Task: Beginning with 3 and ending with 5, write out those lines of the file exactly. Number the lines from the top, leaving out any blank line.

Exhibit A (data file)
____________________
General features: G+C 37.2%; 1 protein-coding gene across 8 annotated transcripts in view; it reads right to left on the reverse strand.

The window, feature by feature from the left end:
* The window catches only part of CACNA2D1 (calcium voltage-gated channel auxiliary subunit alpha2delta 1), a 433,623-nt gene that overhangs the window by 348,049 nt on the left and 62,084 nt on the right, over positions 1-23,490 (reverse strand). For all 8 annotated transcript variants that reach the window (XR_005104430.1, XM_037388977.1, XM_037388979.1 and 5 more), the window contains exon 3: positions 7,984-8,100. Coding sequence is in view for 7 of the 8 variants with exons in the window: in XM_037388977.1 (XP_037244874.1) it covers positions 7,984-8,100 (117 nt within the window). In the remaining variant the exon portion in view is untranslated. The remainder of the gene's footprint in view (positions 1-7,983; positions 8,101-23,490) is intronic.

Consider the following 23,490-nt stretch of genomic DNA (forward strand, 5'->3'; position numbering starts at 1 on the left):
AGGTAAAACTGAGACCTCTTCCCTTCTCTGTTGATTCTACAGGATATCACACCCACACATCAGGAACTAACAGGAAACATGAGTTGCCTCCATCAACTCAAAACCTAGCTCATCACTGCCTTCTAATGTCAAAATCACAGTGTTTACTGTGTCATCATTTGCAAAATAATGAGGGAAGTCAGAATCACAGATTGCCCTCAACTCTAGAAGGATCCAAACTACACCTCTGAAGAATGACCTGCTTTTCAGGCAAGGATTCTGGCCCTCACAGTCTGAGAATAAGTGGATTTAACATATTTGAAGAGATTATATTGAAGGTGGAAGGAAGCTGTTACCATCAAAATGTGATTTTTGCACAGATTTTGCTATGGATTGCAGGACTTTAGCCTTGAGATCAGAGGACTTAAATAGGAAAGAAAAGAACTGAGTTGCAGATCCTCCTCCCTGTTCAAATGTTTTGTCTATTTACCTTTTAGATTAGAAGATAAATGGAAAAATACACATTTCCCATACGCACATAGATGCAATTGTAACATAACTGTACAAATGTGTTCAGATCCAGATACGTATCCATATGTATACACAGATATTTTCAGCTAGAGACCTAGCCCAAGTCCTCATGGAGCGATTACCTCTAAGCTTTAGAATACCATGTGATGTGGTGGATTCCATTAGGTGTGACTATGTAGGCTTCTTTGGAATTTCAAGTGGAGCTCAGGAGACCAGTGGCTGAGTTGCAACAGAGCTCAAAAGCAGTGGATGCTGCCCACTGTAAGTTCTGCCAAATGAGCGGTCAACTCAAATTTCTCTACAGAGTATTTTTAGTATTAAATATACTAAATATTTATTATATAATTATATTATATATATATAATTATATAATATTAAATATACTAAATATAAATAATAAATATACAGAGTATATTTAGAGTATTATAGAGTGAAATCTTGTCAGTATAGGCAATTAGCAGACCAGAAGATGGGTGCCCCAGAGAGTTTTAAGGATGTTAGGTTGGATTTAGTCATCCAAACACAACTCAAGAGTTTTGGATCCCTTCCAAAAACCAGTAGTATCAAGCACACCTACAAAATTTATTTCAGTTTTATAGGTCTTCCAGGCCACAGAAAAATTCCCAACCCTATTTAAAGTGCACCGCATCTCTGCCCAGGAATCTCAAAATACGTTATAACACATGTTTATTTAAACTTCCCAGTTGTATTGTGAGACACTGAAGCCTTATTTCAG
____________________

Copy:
* The window catches only part of CACNA2D1 (calcium voltage-gated channel auxiliary subunit alpha2delta 1), a 433,623-nt gene that overhangs the window by 348,049 nt on the left and 62,084 nt on the right, over positions 1-23,490 (reverse strand). For all 8 annotated transcript variants that reach the window (XR_005104430.1, XM_037388977.1, XM_037388979.1 and 5 more), the window contains exon 3: positions 7,984-8,100. Coding sequence is in view for 7 of the 8 variants with exons in the window: in XM_037388977.1 (XP_037244874.1) it covers positions 7,984-8,100 (117 nt within the window). In the remaining variant the exon portion in view is untranslated. The remainder of the gene's footprint in view (positions 1-7,983; positions 8,101-23,490) is intronic.

Consider the following 23,490-nt stretch of genomic DNA (forward strand, 5'->3'; position numbering starts at 1 on the left):
AGGTAAAACTGAGACCTCTTCCCTTCTCTGTTGATTCTACAGGATATCACACCCACACATCAGGAACTAACAGGAAACATGAGTTGCCTCCATCAACTCAAAACCTAGCTCATCACTGCCTTCTAATGTCAAAATCACAGTGTTTACTGTGTCATCATTTGCAAAATAATGAGGGAAGTCAGAATCACAGATTGCCCTCAACTCTAGAAGGATCCAAACTACACCTCTGAAGAATGACCTGCTTTTCAGGCAAGGATTCTGGCCCTCACAGTCTGAGAATAAGTGGATTTAACATATTTGAAGAGATTATATTGAAGGTGGAAGGAAGCTGTTACCATCAAAATGTGATTTTTGCACAGATTTTGCTATGGATTGCAGGACTTTAGCCTTGAGATCAGAGGACTTAAATAGGAAAGAAAAGAACTGAGTTGCAGATCCTCCTCCCTGTTCAAATGTTTTGTCTATTTACCTTTTAGATTAGAAGATAAATGGAAAAATACACATTTCCCATACGCACATAGATGCAATTGTAACATAACTGTACAAATGTGTTCAGATCCAGATACGTATCCATATGTATACACAGATATTTTCAGCTAGAGACCTAGCCCAAGTCCTCATGGAGCGATTACCTCTAAGCTTTAGAATACCATGTGATGTGGTGGATTCCATTAGGTGTGACTATGTAGGCTTCTTTGGAATTTCAAGTGGAGCTCAGGAGACCAGTGGCTGAGTTGCAACAGAGCTCAAAAGCAGTGGATGCTGCCCACTGTAAGTTCTGCCAAATGAGCGGTCAACTCAAATTTCTCTACAGAGTATTTTTAGTATTAAATATACTAAATATTTATTATATAATTATATTATATATATATAATTATATAATATTAAATATACTAAATATAAATAATAAATATACAGAGTATATTTAGAGTATTATAGAGTGAAATCTTGTCAGTATAGGCAATTAGCAGACCAGAAGATGGGTGCCCCAGAGAGTTTTAAGGATGTTAGGTTGGATTTAGTCATCCAAACACAACTCAAGAGTTTTGGATCCCTTCCAAAAACCAGTAGTATCAAGCACACCTACAAAATTTATTTCAGTTTTATAGGTCTTCCAGGCCACAGAAAAATTCCCAACCCTATTTAAAGTGCACCGCATCTCTGCCCAGGAATCTCAAAATACGTTATAACACATGTTTATTTAAACTTCCCAGTTGTATTGTGAGACACTGAAGCCTTATTTCAG